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Normal map not propperly vertexpaint blending

So for the past few days I have been digging deep into vertex painting meshes and make them 5-way vertexpaint ready. The shader is propperly set up and is 1:1 with the example shown in the official documents. https://docs.unrealengine.com/latest/INT/Engine/UI/LevelEditor/Modes/MeshPaintMode/VertexColor/MaterialSetup/5Way/index.html

In unlit mode everything is fine, but the moment I go into lit mode (may it be with rebuild lighting or dynamic shadows) the normal maps show (random?) seams where the vertex paint should blend them. Url to example between lit/unlit: http://i.gyazo.com/11c6401c851dfbae60dbee62ff5ac18b.mp4

but on other places its fine: http://i.gyazo.com/1974af66bedcc3b92b1b98302dd3fa28.mp4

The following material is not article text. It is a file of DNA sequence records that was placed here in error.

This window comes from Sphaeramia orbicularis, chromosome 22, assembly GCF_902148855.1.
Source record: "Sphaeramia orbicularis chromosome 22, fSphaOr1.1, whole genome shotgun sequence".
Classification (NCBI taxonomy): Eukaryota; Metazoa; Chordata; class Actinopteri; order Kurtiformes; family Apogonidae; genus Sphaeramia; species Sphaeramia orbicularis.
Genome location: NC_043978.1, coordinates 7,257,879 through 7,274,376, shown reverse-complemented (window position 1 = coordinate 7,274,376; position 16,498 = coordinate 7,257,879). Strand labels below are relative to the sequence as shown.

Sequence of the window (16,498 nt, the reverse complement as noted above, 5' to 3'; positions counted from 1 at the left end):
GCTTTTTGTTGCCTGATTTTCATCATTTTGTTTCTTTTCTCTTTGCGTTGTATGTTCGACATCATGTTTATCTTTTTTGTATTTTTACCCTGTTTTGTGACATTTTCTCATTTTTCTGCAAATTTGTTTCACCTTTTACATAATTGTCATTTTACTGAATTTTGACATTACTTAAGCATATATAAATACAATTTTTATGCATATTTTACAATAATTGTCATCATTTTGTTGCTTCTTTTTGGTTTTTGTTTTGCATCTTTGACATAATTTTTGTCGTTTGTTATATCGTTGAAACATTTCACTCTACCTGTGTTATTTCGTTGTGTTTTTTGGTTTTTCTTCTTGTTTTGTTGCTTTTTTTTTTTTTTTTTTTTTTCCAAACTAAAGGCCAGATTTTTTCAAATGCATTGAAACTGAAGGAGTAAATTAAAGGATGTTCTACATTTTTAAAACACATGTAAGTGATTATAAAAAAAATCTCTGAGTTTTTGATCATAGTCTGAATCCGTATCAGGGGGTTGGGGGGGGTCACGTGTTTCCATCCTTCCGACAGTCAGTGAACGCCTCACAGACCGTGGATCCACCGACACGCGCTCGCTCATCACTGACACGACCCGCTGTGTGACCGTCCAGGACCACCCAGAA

And the vertex paint is done correctly: http://i.gyazo.com/1ddeb222354b2e9429375da036e9de62.mp4

And you can most def. see that the normals aren't blending: http://i.gyazo.com/65e3a97676a591fe49858060b23e7faa.mp4

The diffuse and normal map of the floor are WorldAligned, so the seam doesn't make any sense. The UV maps are done correctly, there is no seam in the normal maps texture and the Vertex colors are correct.

I also triple checked the Lightmaps, at 256 I did notice a slight lighting seam, redid the UV to be sure that the floor section + part of the wall is nicely on grid in the 0-1 space but still those normal seams.

Any/all/some/a lot of help is appreciated because I am at a point where I am willing to pull my hair out.. and I don't have any on my head.

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asked Aug 28 '14 at 11:35 PM in Rendering

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Luos
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avatar image Lovecraft_K ♦♦ STAFF Aug 29 '14 at 04:24 PM

Hey Luos -